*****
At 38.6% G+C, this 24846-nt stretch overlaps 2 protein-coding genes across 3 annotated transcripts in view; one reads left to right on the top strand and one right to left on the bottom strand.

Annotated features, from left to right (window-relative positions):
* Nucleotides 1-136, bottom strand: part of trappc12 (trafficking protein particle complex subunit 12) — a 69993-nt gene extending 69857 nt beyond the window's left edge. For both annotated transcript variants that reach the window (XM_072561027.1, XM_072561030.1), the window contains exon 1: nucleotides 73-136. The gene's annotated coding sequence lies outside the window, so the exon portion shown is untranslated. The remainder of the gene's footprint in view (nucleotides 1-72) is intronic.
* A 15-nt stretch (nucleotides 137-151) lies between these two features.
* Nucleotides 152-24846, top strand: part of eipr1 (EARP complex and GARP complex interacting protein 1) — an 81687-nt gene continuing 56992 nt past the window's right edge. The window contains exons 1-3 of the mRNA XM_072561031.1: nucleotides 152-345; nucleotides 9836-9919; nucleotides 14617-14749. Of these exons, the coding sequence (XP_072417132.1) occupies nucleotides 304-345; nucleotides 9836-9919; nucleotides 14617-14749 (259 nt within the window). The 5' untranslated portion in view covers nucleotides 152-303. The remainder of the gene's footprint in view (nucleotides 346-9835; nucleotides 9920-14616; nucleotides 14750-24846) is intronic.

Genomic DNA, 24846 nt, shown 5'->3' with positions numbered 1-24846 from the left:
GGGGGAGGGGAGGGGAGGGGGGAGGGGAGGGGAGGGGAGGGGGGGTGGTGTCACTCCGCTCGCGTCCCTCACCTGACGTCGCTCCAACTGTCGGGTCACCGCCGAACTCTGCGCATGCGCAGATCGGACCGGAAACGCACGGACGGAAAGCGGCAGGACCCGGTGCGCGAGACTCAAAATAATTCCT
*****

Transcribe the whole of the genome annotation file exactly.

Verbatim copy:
At 38.6% G+C, this 24846-nt stretch overlaps 2 protein-coding genes across 3 annotated transcripts in view; one reads left to right on the top strand and one right to left on the bottom strand.

Annotated features, from left to right (window-relative positions):
* Nucleotides 1-136, bottom strand: part of trappc12 (trafficking protein particle complex subunit 12) — a 69993-nt gene extending 69857 nt beyond the window's left edge. For both annotated transcript variants that reach the window (XM_072561027.1, XM_072561030.1), the window contains exon 1: nucleotides 73-136. The gene's annotated coding sequence lies outside the window, so the exon portion shown is untranslated. The remainder of the gene's footprint in view (nucleotides 1-72) is intronic.
* A 15-nt stretch (nucleotides 137-151) lies between these two features.
* Nucleotides 152-24846, top strand: part of eipr1 (EARP complex and GARP complex interacting protein 1) — an 81687-nt gene continuing 56992 nt past the window's right edge. The window contains exons 1-3 of the mRNA XM_072561031.1: nucleotides 152-345; nucleotides 9836-9919; nucleotides 14617-14749. Of these exons, the coding sequence (XP_072417132.1) occupies nucleotides 304-345; nucleotides 9836-9919; nucleotides 14617-14749 (259 nt within the window). The 5' untranslated portion in view covers nucleotides 152-303. The remainder of the gene's footprint in view (nucleotides 346-9835; nucleotides 9920-14616; nucleotides 14750-24846) is intronic.

Genomic DNA, 24846 nt, shown 5'->3' with positions numbered 1-24846 from the left:
GGGGGAGGGGAGGGGAGGGGGGAGGGGAGGGGAGGGGAGGGGGGGTGGTGTCACTCCGCTCGCGTCCCTCACCTGACGTCGCTCCAACTGTCGGGTCACCGCCGAACTCTGCGCATGCGCAGATCGGACCGGAAACGCACGGACGGAAAGCGGCAGGACCCGGTGCGCGAGACTCAAAATAATTCCT